We get behind the controls of a Magni M16 gyroplane, chat with NASA engineers about the Mars Helicopter, look at Helinet’s firefighting Black Hawk & reflect on the legacy left by Universal Helicopters.
Airbus’s helicopter booking service Voom has permanently ceased operation, citing completion of its twin goals of establishing a first-to-market rotorcraft ridesharing platform and “democratizing the urban skies.”
The ongoing coronavirus pandemic forced Voom to shutter its operations in São Paulo, Brazil; Mexico City; and the San Francisco Bay area on March 23. A week later, Voom chief executive Clément Monnet, in concert with Airbus leadership, “made the tough call that Voom will not resume its operations.”
Voom launched in 2016 as one part of a multi-pronged effort by Airbus to position itself for the emerging eVTOL and urban air mobility market. Using helicopters, the company tackled the logistical challenges of providing efficient, safe, relatively affordable air mobility in major urban centers before next-generation aircraft come online.
In four years, Voom grew from a project inside Airbus’ innovation center in Silicon Valley, A3 or Acubed, to a multinational company, but scaling the app-based flight-booking service from Brazil to Mexico, San Francisco, and elsewhere proved a difficult hurdle, according to Monnet.
“Scaling globally isn’t easy for any business, and we found this to be especially true in an expensive industry with a truly transformative model for both Airbus and the transportation market as a whole,” Monnet wrote in a March 30 blog post announcing the closure. “Couple these truths with the recent COVID-19 pandemic, and we have been faced with some hard choices, as are so many businesses today. . . . While we would have loved to continue our ambitious work, we have achieved our two major initial goals for this project.”
Voom chose as its initial launch cities three of the most populous and traffic-clogged metropolitan areas in the world. It managed to amass 150,000 total active users and fly 15,000 passengers during its relatively short period of operation. It partnered with existing Airbus-vetted third-party helicopter operators and helipads to deliver its service in those cities.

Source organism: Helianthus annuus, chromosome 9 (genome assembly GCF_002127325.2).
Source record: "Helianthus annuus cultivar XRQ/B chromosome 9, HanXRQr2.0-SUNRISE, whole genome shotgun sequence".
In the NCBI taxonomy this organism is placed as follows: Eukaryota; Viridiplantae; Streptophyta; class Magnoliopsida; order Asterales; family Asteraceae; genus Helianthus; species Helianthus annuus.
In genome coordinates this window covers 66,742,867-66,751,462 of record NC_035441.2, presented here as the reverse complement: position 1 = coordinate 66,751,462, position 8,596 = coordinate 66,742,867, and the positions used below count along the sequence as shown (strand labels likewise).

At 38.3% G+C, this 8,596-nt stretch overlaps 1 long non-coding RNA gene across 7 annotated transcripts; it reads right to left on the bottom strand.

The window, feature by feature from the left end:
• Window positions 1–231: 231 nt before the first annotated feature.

Voom’s São Paulo, Brazil, operation began in 2017, Mexico City the following year, and the company ultimately ran a network of six helipads in and around both cities. San Francisco was seen as a launchpad to establish operations elsewhere in the U.S., but Voom never chose another city in which to expand.
In its first year of operation, 60 percent of Voom customers were first-time helicopter users, “proving that we truly opened the skies to a new audience,” Monnet said.
“We achieved a 45 percent repeat customer rate and an average ticket price equivalent to 2x the cost of a private car service for 1/10th of the time, making accessible and affordable urban air transportation a reality,” he said.
That was enough to satisfy Voom’s primary goal of launching a mobile helicopter booking platform that provided Airbus with behavioral and operational data about urban air mobility (UAM) in globally representative markets.
“We learned a lot about customer preferences — booking and movement patterns, most popular routes, willingness to pay — as well as about operational challenges related to lack of infrastructure, public acceptance, on-demand versus scheduled routes, etc.,” Monnet said.
Airbus will use the data to inform decisions on the design of any future eVTOL vehicle, including the average number of passengers per flight, ideal flight time, optimum end-to-end customer experience, and expected infrastructure costs.
Monnet said he is “extremely proud” of the Voom team of employees, made up of “aviation enthusiasts who are passionate about urban air mobility” and who worked “to improve people’s lives by giving them access to urban skies.”
Making UAM a reality with eVTOL aircraft within the decade poses real and difficult challenges to the aerospace and other industries, Monnet said. Airbus continues to invest in the technologies that will be required to realize that reality, he wrote.
“This is just one chapter in urban air mobility, with so much more to come,” he said. “It is not a question of whether the UAM market will open up, but when.”